WASHINGTON -- President Bush, embracing nearly all the recommendations of a White House commission, said yesterday that he is creating a national security service at the FBI to specialize in intelligence as part of a shake-up of the disparate US spy agencies.
A fact sheet describing the White House's broad acceptance of changes said three recommendations are under review and a fourth, which remained classified, was rejected.
Bush also issued an executive order allowing the freezing of any financial assets in the United States of people, companies, or organizations involved in the spread of weapons of mass destruction. The order designates eight organizations in Iran, North Korea, and Syria. Americans also are barred from doing business with them.
''This really is intended to take what we've found to be a very effective tool against terrorism targets . . . and expand that to counterproliferation targets," said Bush's homeland security adviser, Frances Fragos Townsend.
Treasury Secretary John Snow said the order sends a message that ''if you deal in weapons of mass destruction, you're not going to use the US financial system to bankroll or facilitate your activities."
Many of the intelligence changes deal with the bureaucracy. But Townsend said it was not just a reshuffling of boxes but a ''fundamental strengthening" of intelligence agencies.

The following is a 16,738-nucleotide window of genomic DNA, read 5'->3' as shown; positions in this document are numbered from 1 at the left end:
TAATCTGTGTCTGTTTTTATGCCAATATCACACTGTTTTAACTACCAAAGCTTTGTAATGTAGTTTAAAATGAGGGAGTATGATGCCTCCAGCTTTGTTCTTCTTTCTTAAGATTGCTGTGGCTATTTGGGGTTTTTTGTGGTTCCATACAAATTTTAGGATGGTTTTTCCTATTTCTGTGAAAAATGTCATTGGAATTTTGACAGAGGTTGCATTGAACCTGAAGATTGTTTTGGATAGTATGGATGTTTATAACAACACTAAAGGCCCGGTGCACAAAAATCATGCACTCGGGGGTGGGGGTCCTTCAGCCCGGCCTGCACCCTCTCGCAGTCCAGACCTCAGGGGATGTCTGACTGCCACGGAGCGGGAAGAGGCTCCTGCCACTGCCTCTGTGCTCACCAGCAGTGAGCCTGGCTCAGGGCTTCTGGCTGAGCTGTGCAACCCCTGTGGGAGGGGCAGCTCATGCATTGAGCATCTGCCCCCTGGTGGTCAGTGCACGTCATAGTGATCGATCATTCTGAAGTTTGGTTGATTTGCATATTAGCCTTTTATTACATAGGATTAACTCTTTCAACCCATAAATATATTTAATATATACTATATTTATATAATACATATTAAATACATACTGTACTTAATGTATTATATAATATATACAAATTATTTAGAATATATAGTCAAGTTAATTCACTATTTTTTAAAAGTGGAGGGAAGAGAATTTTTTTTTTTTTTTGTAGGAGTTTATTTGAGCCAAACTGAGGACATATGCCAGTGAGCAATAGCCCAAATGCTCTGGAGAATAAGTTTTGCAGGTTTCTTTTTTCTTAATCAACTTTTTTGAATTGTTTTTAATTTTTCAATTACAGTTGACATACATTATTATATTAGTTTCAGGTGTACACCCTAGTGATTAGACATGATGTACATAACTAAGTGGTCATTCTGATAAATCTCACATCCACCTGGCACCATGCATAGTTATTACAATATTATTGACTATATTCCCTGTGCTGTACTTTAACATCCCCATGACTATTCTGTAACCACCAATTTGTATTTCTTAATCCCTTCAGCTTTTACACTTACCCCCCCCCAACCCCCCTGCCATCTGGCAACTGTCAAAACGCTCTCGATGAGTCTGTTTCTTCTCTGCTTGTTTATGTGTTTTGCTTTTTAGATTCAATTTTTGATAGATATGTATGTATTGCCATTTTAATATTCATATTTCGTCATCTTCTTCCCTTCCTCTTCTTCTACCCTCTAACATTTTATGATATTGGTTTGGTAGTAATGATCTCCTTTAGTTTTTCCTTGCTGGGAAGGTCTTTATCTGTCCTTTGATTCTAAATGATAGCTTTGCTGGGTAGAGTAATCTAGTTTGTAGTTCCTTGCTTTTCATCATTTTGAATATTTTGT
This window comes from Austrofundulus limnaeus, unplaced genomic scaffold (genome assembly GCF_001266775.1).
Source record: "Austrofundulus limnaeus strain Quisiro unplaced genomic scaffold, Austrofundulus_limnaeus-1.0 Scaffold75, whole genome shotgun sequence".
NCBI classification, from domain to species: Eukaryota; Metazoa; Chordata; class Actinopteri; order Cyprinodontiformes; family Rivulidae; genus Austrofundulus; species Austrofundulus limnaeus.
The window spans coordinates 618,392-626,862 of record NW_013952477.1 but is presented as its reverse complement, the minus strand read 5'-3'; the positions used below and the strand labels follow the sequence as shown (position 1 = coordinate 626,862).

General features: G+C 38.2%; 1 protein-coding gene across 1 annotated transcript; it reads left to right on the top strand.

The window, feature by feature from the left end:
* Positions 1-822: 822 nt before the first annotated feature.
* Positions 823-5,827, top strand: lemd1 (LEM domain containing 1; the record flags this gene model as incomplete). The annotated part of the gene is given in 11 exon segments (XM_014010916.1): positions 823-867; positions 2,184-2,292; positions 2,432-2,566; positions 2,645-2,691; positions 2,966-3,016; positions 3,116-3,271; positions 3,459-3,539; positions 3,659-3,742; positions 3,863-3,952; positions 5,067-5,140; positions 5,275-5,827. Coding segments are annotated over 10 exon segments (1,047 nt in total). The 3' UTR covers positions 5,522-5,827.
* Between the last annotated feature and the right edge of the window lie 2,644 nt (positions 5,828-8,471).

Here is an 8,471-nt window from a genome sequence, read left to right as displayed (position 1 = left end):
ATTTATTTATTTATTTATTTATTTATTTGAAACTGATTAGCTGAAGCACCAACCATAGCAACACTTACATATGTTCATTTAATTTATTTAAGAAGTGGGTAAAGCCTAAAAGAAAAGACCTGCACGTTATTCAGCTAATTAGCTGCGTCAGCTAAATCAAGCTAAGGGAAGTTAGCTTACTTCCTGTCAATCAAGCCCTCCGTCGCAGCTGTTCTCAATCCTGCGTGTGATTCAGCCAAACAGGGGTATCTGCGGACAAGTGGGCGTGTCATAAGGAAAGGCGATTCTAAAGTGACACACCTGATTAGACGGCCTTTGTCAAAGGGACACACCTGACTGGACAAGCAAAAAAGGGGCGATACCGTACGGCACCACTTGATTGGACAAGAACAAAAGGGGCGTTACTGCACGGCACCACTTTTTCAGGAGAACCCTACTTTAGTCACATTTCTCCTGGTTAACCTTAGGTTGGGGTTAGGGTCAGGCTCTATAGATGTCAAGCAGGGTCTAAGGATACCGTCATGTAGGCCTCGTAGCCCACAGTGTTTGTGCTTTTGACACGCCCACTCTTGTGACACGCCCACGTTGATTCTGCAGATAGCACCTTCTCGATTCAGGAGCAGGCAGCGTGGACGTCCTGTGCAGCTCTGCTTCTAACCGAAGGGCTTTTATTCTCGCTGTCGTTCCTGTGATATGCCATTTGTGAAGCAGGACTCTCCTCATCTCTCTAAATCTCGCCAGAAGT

Those changes include directing the Justice Department to consolidate its counterterrorism, espionage, and intelligence units. Bush also will ask Congress to create an assistant attorney general position to centralize those operations. Bush wrote in a memo to intelligence leaders that ''further prompt action is necessary" at the Justice Department and FBI to address security challenges.
FBI director Robert S. Mueller III will share authority for choosing the head of the new service with National Intelligence Director John Negroponte, who also will have a say in the unit's budget.
Attorney General Alberto Gonzales, appearing with Mueller at a news conference, addressed concerns that the new service would be a domestic spy agency that would answer to Negroponte. ''Every law enforcement official within the FBI is going to remain under the supervision of the FBI director and, ultimately, the attorney general," Gonzales said.
In March, a nine-member commission led by Republican Laurence Silberman, a judge on the US Circuit Court of Appeals for the District of Columbia, and former Senator Charles Robb, Democrat of Virginia, presented a scathing 600-page report about US intelligence agencies and their ability to understand and protect against weapons of mass destruction.
Robb said it was ''truly extraordinary" that Bush accepted so many of the commission's proposals.
Bush asked for the review in early 2004 after it became clear that prewar intelligence on Iraq was flawed. After a 13-month investigation, the commission concluded the intelligence community was ''dead wrong" in almost all of its prewar findings on Iraq's arsenal. Those critiques followed several others of the intelligence community since the attacks of Sept. 11, 2001, and the botched Iraq intelligence estimates.
As a result, numerous changes had already been ordered by Congress, the White House, and within government agencies. Many were contained in an intelligence overhaul passed by Congress in December, which created a national intelligence director to oversee the 15 US intelligence agencies.